Peterson earned his first 2,000-yard season and finished just nine yards shy of breaking Eric Dickerson’s single-season rushing record. It is worth noting that he accomplished this without the added benefit of being a part of an elite offense; the Vikings' passing game is virtually non-existent, so defenses key on stopping him. Just think if Percy Harvin was healthy and actually kept opposing defenses honest.

Defensive Player of the Year: J.J. Watt

Aldon Smith was a consideration here, but when watching the tape, defenses actually key on his counterpart Justin Smith, therefore giving Aldon more favorable opportunities to make plays within the scheme of the defense. This became more apparent when Justin Smith was limited or out in the final three games of the season due to injury and Aldon Smith was basically a non-factor with zero sacks and only three tackles per game. Peanut Tillman led the league in forced fumbles with 10 and Tim Jennings led the NFL in interceptions with nine, but both players lose credibility with the Bears missing the playoffs.

With all things considered, the award has to go to J.J. Watt. He led the league in sacks, finishing just shy of Strahan’s record, and also leads the league in batted passes at the line of scrimmage and quarterback knockdowns. The best part to Watt’s game is that he is just as tough against the run as he is rushing the quarterback. Take this weekend’s game for example. While he didn’t have any sacks, he did have four tackles for loss. Watt must be accounted for on every single play, no matter the down and distance.

Rookie of the Year: Robert Griffin III

Griffin has had the best passer rating in the entire NFL since Week 11 and has the second-best passer rating of all NFL quarterbacks, just behind Aaron Rodgers. Add in his league-leading 6.6 yards per carry and you see just how much of a dual-threat he really is. His 752 rushing yards are the most from a rookie quarterback in league history and he hits the big play better than almost anyone in the entire game. He is the first player to throw for four or more touchdowns of 60-plus yards and also have a rushing touchdown of 60-plus yards.

He had a better supporting cast than Andrew Luck, but the way Griffin has done it gives him the edge. He has the ability to make the spectacular play look easy, but at the same time, he plays within the offense and takes what the defense gives him. He will be fun to watch for many years to come.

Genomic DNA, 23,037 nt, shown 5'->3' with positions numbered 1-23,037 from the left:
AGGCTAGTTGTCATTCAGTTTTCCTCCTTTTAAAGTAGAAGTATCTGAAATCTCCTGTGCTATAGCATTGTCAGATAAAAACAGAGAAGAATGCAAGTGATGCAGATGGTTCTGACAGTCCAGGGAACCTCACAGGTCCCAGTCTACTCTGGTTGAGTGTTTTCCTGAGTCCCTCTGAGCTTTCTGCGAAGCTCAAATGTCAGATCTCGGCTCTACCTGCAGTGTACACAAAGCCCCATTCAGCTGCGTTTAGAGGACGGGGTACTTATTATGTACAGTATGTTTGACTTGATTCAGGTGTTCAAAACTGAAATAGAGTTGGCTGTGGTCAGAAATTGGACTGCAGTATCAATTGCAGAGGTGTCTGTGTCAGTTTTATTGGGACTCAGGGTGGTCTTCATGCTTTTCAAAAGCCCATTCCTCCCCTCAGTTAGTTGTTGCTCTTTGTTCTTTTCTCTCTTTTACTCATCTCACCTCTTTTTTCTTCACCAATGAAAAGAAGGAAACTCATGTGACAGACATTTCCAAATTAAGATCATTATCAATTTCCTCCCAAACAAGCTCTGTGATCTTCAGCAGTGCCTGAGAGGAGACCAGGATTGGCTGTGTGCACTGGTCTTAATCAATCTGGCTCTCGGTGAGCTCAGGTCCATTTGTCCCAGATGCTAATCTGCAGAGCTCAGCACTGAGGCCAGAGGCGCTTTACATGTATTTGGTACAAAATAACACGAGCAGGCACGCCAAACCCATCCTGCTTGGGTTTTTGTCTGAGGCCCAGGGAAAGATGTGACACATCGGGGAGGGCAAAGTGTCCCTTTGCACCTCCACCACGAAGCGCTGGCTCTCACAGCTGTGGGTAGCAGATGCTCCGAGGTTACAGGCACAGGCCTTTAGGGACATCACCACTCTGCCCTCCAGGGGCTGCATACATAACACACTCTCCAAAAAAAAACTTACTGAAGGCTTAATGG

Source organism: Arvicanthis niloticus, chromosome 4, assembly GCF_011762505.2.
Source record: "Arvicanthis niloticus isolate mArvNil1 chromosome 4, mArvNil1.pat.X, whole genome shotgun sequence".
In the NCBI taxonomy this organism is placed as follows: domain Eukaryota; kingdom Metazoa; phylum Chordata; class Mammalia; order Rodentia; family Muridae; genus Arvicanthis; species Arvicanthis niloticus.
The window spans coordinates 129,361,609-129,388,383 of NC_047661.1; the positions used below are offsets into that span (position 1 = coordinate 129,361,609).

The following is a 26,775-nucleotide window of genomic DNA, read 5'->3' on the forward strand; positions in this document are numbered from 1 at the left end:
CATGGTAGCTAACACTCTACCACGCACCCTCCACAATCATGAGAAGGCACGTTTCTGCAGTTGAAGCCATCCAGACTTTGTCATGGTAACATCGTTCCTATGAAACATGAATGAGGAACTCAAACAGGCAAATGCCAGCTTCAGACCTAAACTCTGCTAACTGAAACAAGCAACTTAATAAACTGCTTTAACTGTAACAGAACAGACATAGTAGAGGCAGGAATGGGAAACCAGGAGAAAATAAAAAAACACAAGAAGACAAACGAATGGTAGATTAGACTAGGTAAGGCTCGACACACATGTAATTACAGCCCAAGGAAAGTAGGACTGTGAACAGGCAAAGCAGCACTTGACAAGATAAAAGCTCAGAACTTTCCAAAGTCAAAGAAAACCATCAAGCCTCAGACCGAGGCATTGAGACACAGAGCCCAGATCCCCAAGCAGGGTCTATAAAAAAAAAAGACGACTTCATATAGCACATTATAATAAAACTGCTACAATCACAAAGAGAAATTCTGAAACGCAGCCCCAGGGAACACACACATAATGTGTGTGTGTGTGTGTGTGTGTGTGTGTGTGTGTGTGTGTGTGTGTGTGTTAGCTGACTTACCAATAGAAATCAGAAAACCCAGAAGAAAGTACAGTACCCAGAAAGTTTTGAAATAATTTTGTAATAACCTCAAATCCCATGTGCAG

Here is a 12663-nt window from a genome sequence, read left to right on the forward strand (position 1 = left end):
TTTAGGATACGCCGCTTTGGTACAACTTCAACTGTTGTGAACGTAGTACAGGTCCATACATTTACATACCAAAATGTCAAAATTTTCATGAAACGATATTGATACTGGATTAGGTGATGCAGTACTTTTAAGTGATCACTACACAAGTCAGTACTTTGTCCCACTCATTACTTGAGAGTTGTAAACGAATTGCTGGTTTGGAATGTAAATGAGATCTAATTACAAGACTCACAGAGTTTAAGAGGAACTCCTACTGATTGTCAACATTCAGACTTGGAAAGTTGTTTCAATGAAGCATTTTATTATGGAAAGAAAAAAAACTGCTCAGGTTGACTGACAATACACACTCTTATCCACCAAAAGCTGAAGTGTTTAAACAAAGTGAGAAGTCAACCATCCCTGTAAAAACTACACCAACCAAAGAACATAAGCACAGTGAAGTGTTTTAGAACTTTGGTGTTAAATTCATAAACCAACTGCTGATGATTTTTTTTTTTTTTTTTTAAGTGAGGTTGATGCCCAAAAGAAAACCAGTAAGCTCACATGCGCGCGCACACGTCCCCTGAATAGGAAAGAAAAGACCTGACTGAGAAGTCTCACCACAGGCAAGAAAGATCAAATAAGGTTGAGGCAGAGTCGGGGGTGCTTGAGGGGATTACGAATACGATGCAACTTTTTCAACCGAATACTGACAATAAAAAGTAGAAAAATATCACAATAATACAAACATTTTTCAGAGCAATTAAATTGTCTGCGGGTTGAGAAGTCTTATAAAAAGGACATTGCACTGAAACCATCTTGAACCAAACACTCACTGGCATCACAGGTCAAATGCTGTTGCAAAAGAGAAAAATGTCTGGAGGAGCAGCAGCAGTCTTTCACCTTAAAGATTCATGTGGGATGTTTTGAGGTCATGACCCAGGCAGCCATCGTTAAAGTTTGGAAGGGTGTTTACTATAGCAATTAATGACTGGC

Coach of the Year: Pete Carroll

You have to give it to Pete Carroll and the faith he has in himself and the vision of this team. Carroll drafted back-to-back surprise first-round picks in the 2011 and 2012 NFL drafts but each has turned out to be an impact player for the resurgent Seahawks. And even after signing the most coveted quarterback free-agent behind Peyton Manning, Carroll still allowed for Russell Wilson to compete for a starting job in the preseason and eventually had the confidence to start his rookie third-rounder.

Before the season, the Seahawks were written off as contenders in the NFC West as all the experts gave it to the 49ers running away. Carroll used the “only people that matter are the people in this building” mentality to keep his team focused on the end goal and has now led them to winning seven of their last eight and their second playoff appearance in Carroll’s three years.

Executive of the Year: Ryan Grigson

In what was thought to be a rebuilding year for the Colts, Grigson strategically crafted the right mix of veterans and rookies to lead this team into its future. Being able to keep Reggie Wayne and defensive leaders Robert Mathis and Dwight Freeney proved to be excellent decisions as they have been great mentors to their younger teammates. His first year of draft picks has been tremendous. Andrew Luck is the headliner, but Coby Fleener and Dwayne Allen have proven to be tough matchups for defenders as well. But it is the late-round hits that define Grigson’s ability to find hidden talent. T.Y. Hilton, Vick Ballard and LaVon Brazil were drafted in the third, fifth and sixth rounds, respectively, and were all big-time contributors to the Colts’ success.